·         Brings me very quickly back to adverse childhood experiences. Going up my radar very quickly. Also going up police radar I’m told (by the police)

·         Cites the Glasgow story – see below.

·         Investing in young people (of note, all local authorities being forced to strip services out – see recent data (EIF??) that demonstrated was early intervention and prevention type services that bore brunt as we try to protect the statutory)

·         Don’t think there is a “public health” budget to go at however, its been slashed as much as every other budget. Its also fully committed to other stuff. More about a “function” / way of approaching the world rather than a bag of cash to do some stuff.

·         Set up specific violence reduction unit

·         Work across sectors, not just within a single sector. (This does require infrastructure staff to do that job – tricky as we’ve slashed funding for all those type of staff as we try to protect frontline)

·         Seems to have paid off in Glasgow

·         “Beyond the blade” – looks interesting

·         Good results reported. Might be worth a trip??

·         Youthwork / positive prevention. Would police be investing in this?

·         3 key lessons 1) efficiently tackle gang culture, targeting leaders and isolating them from followers, 2) understand the culture of violence – immediate and spur of the moment / escalation of drunk argument vs gang / criminal thing 3) police trust issue.

·         Describe the thing, impact and the downstream consequences, upstream risk factors,

·         What are the local and national interventions to address the issue, comminity and city level. National ask of govt.

There is DH document on a “public health approach to preventing violence”. Its pretty good. Most of key points in above tho.

Lastly – I saw this on twitter…. Its good. From a police inspector, not a PH person


I had a read through a number of reviews of evidence on what works. I posted key points here

As I feared there is relatively little by way of volume and what there is available is concentrated on downstream interventions. This has the effect of concentrating minds on implementing downstream stuff when it seems we should focus upstream.

It’s a bit rough and ready & not much more than a simple lift of key points of a number of systematic reviews.


EIF. intervening early to prevent gang and youth violence. Primary schools

excellent report

Key points from exec summary:

This report explores the extent to which young children at risk of gang involvement or youth violence are supported through evidence-based early intervention, particularly within primary schools. It draws on qualitative interviews with schools, local government officials, police and voluntary sector organisations within the London boroughs of Lambeth and Wandsworth, and builds on earlier EIF research which indicates that risk factors for gang involvement and youth violence can be spotted as early as age seven.

Our research paints a picture of primary school staff who know their children and local families well, and who go above and beyond to try to provide strong, positive role models and to support children’s emotional wellbeing. However, there is also a strong sense that some school staff are intensely frustrated and feel unsupported in their efforts to work with vulnerable children. Some staff expressed anger and sadness as they told us that they feel unable to change children’s outcomes in spite of their best efforts.

The school staff and stakeholders we spoke to identified a range of concerns, including:

·       the lack of a clear or shared understanding of the level of risk within a school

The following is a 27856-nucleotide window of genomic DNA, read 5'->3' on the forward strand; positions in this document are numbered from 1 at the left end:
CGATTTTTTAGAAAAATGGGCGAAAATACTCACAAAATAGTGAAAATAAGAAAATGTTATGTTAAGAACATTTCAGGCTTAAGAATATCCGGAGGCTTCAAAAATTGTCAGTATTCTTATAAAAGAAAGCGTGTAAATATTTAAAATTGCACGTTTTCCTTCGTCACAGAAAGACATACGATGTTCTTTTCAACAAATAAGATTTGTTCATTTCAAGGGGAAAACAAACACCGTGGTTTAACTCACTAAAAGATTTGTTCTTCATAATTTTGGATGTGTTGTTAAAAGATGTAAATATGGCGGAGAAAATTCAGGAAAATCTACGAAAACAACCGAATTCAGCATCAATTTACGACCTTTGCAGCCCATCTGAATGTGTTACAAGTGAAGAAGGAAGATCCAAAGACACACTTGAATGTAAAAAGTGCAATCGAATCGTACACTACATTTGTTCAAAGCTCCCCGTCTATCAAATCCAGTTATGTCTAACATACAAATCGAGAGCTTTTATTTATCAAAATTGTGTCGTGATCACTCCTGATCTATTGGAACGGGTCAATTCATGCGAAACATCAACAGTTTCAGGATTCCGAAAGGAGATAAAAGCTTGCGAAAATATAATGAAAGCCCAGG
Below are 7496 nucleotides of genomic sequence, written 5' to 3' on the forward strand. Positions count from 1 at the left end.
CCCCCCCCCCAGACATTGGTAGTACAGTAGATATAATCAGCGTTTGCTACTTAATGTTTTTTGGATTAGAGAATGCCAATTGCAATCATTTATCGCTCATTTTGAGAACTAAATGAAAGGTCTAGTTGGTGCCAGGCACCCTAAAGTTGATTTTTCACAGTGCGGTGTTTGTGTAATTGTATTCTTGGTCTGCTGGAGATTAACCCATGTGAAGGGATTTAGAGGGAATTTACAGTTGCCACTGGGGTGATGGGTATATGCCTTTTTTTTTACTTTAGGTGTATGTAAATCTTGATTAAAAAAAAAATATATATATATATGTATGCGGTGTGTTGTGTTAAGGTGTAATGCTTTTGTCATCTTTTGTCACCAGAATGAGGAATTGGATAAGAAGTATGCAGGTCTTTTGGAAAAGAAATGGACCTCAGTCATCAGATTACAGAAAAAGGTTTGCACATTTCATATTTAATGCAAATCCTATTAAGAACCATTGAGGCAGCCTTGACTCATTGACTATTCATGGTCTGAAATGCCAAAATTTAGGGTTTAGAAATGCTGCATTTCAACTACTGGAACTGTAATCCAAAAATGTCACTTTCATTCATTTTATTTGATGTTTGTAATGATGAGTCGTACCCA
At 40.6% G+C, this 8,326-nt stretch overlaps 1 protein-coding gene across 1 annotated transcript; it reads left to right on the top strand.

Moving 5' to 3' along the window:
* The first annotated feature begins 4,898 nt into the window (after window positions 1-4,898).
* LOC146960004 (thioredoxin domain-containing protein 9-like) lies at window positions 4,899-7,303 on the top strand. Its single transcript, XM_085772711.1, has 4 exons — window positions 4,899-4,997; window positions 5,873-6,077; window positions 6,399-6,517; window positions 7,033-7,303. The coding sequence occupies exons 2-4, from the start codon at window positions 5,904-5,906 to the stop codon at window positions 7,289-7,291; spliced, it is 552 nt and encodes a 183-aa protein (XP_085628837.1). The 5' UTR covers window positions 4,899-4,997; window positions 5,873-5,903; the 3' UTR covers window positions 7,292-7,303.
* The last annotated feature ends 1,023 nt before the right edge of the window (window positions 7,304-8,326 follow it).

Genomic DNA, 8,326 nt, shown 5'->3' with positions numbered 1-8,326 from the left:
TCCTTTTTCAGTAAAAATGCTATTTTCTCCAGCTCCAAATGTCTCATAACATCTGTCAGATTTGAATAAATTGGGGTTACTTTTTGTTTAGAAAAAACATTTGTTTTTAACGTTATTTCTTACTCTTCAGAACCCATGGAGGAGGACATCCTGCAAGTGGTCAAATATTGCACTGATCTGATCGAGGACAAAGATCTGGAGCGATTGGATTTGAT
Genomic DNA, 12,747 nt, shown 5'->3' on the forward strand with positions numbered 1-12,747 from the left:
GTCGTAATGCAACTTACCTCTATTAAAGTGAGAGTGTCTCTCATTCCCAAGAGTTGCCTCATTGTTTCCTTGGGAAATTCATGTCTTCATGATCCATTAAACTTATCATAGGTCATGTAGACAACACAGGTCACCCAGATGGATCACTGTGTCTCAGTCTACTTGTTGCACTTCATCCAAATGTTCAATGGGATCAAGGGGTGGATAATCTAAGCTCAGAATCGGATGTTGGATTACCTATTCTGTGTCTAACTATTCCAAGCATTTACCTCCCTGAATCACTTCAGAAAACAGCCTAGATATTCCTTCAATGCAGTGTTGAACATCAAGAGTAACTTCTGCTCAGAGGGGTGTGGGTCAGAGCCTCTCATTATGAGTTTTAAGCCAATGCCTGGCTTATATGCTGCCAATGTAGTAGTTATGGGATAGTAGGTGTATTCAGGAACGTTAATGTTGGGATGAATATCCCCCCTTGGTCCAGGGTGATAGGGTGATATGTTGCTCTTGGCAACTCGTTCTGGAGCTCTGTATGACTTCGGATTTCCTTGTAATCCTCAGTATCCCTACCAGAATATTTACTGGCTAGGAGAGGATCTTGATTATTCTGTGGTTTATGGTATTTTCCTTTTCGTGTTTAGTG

·       a lack of clarity or confidence in identifying and accessing statutory and other services beyond the school walls

·       a limited awareness of the range and quality of external support that is available to schools, and little evaluation of the external support that is commissioned

·       the pressure on schools to focus on academic performance to the exclusion of children’s wellbeing, a challenge which is often exacerbated in schools located in areas where the risk of gang and youth violence is likely to be higher.

Our recommendations concentrate on four areas:

·       improving the use of evidence in commissioning in-school support and programmes, including by providing improved information to schools and by calling on funders and commissioners at the national or regional level to make evidence-based decisions

·       increasing the emphasis on and time available for developing children’s social and emotional skills in primary schools, including by making PSHE compulsory in all schools and by requiring Ofsted to consider how well schools are supporting children’s wellbeing alongside the academic performance

·       improving the links between schools and the wider early help system in their area, so that school staff are clear about the options that are open to them and confident that referrals will result in support for children and families

·       examining how the police can most effectively work within primary schools to help prevent gang and youth violence.

This report is the first output of a three-year project that will explore and support the testing of evidence-informed approaches to early intervention to prevent gang involvement and youth violence. We will be working with the local authorities, police, participating schools and providers in Lambeth and Wandsworth over the next two years, with a view to co-designing, implementing and testing new approaches to preventing gang and youth violence through effective early intervention.


See this from the Lancet- Insights from population health science to inform research on firearms

Excellent articulation of the essential components of “a public health approach to ……..”

Substitute firearm for knife and …….

  • See event as part of a continuum. Need to change whole continuum, not just events at the very sharp end
  • Don’t just focus on “high risk” – small changes in ubiquitous causes of harm can result in more substantial changes in the health of populations than larger changes in rarer causes of harm
  • Things happen in the context of a Complex adaptive system. Hard to predict x to y in a linear fashion
  • broaden the scope of inquiry to include non-fatal injuries and the social and economic effects of firearms
  • Consider both Upstream and downstream of event / issue of consideration Upstream normally matters a lot more impact wise
  • Social, behavioural, economic, political approach is needed, as well as Medical
  •  the magnitude of an effect of risk to human harm is dependent on the prevalence of the factors that interact with that exposure.


Also see this excellent view from Suffolk

3 replies on “a public health approach to…..knife crime.”